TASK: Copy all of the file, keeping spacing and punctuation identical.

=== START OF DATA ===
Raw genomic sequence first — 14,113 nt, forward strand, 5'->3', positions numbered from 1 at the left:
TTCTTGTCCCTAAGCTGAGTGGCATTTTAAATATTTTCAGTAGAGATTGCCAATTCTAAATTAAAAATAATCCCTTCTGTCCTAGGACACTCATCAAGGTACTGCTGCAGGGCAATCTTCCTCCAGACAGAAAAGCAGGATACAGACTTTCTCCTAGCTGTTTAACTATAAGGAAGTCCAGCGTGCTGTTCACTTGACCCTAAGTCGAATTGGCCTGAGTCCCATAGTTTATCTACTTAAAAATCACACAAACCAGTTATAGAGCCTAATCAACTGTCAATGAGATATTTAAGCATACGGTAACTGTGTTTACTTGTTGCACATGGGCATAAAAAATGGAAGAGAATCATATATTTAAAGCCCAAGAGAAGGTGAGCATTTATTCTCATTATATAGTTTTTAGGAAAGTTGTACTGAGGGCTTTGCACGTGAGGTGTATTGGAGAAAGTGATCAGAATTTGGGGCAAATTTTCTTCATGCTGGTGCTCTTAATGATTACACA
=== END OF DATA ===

Raw genomic sequence first — 14,113 nt, forward strand, 5'->3', positions numbered from 1 at the left:
TTCTTGTCCCTAAGCTGAGTGGCATTTTAAATATTTTCAGTAGAGATTGCCAATTCTAAATTAAAAATAATCCCTTCTGTCCTAGGACACTCATCAAGGTACTGCTGCAGGGCAATCTTCCTCCAGACAGAAAAGCAGGATACAGACTTTCTCCTAGCTGTTTAACTATAAGGAAGTCCAGCGTGCTGTTCACTTGACCCTAAGTCGAATTGGCCTGAGTCCCATAGTTTATCTACTTAAAAATCACACAAACCAGTTATAGAGCCTAATCAACTGTCAATGAGATATTTAAGCATACGGTAACTGTGTTTACTTGTTGCACATGGGCATAAAAAATGGAAGAGAATCATATATTTAAAGCCCAAGAGAAGGTGAGCATTTATTCTCATTATATAGTTTTTAGGAAAGTTGTACTGAGGGCTTTGCACGTGAGGTGTATTGGAGAAAGTGATCAGAATTTGGGGCAAATTTTCTTCATGCTGGTGCTCTTAATGATTACACA